Rue has a strong odor that is overwhelming to cats, so you only need to plant a few to discourage them from visiting. Fortunately, it’s not as foul-smelling as Coleus canina, so it won’t drive you out of your own garden.

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8. Certain Cleaners

Make a repellent spray
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Any soap or household cleaner that has a strong odor is likely to be too much for your cat. Remember, their noses are much more sensitive than ours, so if it smells powerful to you, it’s probably complete overkill to your kitty.

While you can certainly use this to your advantage, you also need to be careful about what you use to clean anything your cat uses, like their bowls or litterbox. If you use something too pungent, you may discourage them from using items that you actually want them to use.

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9. Dirty Litter Box

Cat Litter Box
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This is another smell that you and your cat can agree on. If you let the litter box go too long between cleanings, the accumulated odor (especially the ammonia smell) can turn them off. That means that instead of using their box, they may find someplace less offensive to do their business — like your underwear drawer.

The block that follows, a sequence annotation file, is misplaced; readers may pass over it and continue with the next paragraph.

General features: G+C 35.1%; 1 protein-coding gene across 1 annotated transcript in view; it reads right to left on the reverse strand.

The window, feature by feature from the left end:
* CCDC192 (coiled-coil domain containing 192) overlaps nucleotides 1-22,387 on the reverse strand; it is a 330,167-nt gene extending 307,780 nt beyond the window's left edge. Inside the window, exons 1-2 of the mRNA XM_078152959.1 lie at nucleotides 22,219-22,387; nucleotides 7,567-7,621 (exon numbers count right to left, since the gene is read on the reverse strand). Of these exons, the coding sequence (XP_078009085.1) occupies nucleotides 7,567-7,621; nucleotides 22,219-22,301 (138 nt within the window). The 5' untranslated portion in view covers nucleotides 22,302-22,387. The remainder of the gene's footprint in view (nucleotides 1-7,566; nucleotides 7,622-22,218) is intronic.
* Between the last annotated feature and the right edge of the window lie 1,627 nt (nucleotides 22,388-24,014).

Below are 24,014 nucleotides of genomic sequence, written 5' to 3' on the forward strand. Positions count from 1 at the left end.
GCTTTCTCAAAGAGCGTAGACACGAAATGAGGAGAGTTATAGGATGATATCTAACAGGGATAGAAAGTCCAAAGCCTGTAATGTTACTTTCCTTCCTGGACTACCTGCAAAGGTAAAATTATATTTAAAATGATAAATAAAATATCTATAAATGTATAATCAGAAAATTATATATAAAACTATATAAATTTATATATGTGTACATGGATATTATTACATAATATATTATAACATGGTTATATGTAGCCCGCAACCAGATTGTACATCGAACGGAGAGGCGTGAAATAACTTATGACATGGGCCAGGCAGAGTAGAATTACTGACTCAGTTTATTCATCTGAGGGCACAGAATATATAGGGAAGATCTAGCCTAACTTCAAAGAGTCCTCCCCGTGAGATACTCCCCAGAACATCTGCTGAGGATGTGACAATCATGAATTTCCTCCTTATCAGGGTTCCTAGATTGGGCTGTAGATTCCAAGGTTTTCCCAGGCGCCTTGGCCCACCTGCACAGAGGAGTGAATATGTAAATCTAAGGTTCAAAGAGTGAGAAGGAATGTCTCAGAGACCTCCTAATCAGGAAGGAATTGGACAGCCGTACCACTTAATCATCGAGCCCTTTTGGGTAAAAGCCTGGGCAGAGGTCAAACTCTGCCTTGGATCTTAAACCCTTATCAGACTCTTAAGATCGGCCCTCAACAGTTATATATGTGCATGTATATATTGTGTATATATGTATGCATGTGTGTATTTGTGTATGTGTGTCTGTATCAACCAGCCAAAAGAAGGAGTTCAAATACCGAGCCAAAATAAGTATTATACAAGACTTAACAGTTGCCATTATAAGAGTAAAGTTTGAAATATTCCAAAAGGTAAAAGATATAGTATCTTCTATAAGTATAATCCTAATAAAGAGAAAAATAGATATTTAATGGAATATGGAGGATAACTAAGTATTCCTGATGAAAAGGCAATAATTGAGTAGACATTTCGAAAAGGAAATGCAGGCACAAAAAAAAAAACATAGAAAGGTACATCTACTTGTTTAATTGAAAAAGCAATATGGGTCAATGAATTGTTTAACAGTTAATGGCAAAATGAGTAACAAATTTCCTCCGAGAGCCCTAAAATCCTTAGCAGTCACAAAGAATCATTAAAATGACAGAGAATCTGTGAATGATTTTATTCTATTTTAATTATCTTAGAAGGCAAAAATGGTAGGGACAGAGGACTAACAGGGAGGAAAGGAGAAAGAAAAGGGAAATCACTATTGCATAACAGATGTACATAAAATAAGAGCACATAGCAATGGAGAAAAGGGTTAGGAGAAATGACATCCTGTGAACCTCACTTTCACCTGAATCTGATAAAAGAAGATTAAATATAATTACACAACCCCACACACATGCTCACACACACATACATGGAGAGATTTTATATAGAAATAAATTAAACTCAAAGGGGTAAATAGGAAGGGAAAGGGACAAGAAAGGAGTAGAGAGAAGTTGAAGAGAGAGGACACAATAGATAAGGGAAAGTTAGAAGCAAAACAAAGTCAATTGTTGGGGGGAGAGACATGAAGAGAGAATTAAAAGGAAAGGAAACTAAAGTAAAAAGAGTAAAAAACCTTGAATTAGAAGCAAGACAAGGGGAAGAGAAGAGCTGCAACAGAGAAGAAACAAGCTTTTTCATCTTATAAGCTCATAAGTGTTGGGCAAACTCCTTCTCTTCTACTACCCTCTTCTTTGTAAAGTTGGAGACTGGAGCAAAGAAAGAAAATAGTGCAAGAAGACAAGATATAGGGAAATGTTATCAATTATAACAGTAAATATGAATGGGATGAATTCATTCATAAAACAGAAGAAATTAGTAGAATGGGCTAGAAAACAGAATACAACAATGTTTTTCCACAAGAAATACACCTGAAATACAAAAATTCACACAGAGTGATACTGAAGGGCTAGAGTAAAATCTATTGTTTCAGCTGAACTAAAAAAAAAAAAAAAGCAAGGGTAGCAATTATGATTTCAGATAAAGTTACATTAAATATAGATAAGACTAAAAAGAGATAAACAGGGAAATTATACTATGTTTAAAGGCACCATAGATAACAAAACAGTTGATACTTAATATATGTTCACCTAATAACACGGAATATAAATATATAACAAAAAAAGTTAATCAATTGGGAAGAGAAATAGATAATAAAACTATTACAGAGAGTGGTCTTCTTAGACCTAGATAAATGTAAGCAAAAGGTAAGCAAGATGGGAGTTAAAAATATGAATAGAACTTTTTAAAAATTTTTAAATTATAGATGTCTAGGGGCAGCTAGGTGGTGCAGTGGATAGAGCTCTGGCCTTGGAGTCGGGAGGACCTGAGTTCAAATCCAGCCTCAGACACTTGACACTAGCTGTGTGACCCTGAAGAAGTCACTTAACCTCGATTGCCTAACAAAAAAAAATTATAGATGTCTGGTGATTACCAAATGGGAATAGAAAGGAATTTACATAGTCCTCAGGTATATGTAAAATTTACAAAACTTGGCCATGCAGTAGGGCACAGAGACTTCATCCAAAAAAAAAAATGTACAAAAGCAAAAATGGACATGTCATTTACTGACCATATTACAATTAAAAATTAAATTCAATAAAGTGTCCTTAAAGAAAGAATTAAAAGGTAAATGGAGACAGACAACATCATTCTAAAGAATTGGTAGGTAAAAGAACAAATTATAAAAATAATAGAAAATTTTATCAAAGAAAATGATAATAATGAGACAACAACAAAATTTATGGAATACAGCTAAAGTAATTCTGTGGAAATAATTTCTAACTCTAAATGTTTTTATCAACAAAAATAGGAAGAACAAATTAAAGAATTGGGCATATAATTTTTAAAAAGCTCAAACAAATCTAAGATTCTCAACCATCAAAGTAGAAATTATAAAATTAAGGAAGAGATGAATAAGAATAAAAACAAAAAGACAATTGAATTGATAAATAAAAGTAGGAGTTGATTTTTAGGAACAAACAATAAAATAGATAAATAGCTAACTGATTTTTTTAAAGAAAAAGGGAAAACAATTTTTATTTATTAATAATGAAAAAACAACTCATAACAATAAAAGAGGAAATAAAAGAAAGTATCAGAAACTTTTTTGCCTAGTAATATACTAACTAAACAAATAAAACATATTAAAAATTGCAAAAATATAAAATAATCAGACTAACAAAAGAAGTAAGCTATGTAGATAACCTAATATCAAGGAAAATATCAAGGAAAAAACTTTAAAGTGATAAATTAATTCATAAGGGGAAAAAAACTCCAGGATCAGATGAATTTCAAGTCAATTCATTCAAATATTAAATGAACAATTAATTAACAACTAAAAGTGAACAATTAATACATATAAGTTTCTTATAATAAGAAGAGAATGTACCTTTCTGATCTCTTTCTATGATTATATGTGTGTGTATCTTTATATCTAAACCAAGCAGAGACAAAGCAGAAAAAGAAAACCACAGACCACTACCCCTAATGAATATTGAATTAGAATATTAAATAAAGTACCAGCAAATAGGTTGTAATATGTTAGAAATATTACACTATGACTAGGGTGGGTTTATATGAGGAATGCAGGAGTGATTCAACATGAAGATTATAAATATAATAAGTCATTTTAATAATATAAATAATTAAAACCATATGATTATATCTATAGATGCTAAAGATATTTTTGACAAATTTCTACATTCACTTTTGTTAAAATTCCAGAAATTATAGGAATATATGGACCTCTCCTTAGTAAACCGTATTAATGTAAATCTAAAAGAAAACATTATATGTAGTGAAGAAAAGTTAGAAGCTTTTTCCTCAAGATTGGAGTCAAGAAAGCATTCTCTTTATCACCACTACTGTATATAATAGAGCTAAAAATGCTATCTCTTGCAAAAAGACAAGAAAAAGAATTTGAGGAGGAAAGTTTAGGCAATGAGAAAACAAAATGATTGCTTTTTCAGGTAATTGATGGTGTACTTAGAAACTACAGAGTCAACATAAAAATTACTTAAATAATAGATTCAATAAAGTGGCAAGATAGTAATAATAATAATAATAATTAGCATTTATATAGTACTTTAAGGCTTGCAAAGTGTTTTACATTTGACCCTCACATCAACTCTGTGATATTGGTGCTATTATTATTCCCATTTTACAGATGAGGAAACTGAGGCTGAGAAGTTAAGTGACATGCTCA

Keeping your cat’s litter box clean doesn’t only make it more inviting for them, it’s also more hygienic. If you struggle to stay on top of this chore, consider switching to a self-cleaning model.3 cat face divider

What Scents Do Cats Hate

Knowing what smells your cat can’t tolerate is important, as it allows you to keep noxious items out of your house or use them to your advantage.

While you can scatter some of these smells around areas that you want to discourage your cat from entering, be careful not to take things too far. Remember, their little noses are extremely powerful, and if you go overboard with the nasty odors, you can cause them to get sick.

However, most of the scents on this list are things that you’d have to go out of your way to bring home, so you don’t need to worry too much about offending your cat’s olfactory senses accidentally.

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Featured image credit: Skitterphot, Pixabay